We may all be stuck at home but there is still science to be done! Admittedly it’s currently very hard to do science that involves large lasers or going outside for more than an hour at a time, but with a bit of creativity there is still research we can do.

1. Write up papers

A lot of researchers build up work that needs turning into papers but they never get time thanks to grant writing/meetings/emergency evacuations/training (delete as appropriate).

Writing up papers needs no equipment save for possibly a computer. And you can do it on your sofa, in the garden or in front of a picture of someone else’s garden you’ve stuck to the wall of your flat.

Even if you don’t have everything you need for a paper, now is a great time to at least make a start on a paper you might get all the data for later.

2. Organise your data

No judgment but be honest, your data is a huge mess of random folders and hastily made up file names. It happens to all of us and it’s part of the somewhat frantic way research happens.

Folders with names like TEMP and NEW TEMP clutter the data archives of every researcher.

Now is a great time to go though it all and sort it into something that a normal human could navigate. Trust me it will help a lot later when you start back up.

3. Improve your lab notes

Like data lab notes can sometimes be a little be anarchic and written with all the fineness of a drunk rolling in ink. Again this is the perfect time to go back over those notes and make them legible.

You can always use our terrible guide to lab book writing to help you.

4. Learn how to code

There is no research discipline that isn’t in somewhat helped by knowing some code. Just learning a bit of Python or Java can really help you understand computers and maybe give you a whole new tool set to work with when you can get back to proper work.

I can be daunting at first but code is now being taught in school to kids all over the world and if they can do it then you can too! Get started at Code.org.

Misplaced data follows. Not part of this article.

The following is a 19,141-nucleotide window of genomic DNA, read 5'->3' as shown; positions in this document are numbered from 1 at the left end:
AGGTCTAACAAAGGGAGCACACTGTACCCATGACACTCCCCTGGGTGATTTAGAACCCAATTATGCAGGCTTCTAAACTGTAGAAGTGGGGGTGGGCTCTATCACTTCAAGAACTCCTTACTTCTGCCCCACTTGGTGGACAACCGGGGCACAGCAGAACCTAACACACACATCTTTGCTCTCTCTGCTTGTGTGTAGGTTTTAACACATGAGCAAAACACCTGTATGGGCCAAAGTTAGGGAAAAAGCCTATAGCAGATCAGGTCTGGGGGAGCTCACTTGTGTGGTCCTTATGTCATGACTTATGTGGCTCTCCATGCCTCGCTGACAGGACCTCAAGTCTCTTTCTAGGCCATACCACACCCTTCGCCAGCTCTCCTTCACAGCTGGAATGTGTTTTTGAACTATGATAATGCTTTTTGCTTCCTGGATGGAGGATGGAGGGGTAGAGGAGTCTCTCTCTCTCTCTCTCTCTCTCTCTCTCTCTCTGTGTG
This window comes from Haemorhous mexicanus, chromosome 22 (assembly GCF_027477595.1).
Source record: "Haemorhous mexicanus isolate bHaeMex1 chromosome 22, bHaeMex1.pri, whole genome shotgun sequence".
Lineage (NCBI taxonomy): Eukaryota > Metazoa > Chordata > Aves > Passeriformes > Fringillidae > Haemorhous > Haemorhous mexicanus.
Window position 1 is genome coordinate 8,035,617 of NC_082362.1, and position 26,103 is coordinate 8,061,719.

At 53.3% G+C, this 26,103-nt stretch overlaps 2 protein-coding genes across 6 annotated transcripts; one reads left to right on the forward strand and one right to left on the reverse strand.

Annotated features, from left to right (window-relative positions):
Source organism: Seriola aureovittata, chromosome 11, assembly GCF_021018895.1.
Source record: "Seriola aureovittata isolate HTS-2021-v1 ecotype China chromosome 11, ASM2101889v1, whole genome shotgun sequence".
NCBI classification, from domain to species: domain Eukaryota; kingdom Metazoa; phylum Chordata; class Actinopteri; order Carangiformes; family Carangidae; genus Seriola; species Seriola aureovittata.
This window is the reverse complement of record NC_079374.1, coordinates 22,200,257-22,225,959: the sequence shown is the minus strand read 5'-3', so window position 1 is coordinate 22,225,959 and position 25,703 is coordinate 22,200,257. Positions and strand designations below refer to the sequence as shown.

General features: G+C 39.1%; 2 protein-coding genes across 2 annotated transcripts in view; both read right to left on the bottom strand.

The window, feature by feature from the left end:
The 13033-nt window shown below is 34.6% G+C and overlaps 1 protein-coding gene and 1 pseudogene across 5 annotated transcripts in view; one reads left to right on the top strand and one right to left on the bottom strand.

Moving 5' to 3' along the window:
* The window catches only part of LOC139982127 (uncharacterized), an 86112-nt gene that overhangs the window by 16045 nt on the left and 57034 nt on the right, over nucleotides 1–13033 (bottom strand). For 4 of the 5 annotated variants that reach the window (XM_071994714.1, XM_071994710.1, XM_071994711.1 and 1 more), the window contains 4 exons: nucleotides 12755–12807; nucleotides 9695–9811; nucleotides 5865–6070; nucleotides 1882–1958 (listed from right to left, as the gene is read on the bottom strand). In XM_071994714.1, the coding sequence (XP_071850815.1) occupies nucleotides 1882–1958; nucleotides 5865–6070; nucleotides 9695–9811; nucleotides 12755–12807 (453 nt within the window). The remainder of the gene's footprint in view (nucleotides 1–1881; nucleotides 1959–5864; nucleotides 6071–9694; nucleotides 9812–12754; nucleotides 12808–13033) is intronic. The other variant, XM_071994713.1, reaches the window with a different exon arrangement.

5. Write a Wikipedia article

Wikipedia is amazing. It’s not perfect but it does a fantastic job of making a lot of information available to anyone on almost any topic imaginable. But it’s knowledge is limited by what people take the time to actually write up.

Now is a great time to add to an article in your subject area and help add to that knowledge for struggling students that just want something to help them grasp a concept.

If want a idea of where to start well ErrantScience doesn’t have an article yet, so if someone wanted to start one… *cough*

6. Have virtual tea

Research is a lot about talking to people and sharing ideas. Don’t stop doing that just because you’re at home. Find colleagues or social media people you can have a cup of tea with and share what your thinking or worried about. If you don’t like talking to people then just sitting on a call listening is fine too.

Virtual meetings aren’t exactly the most fun but small amounts of social interaction with your peers can spur ideas and just make you feel a lot better about doing all these things while stuck inside.


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ErrantScience roundup: Terrible lab books and doing research at home – ErrantScience · May 6, 2020 at 13:01

[…] 6 ways to do research at home […]

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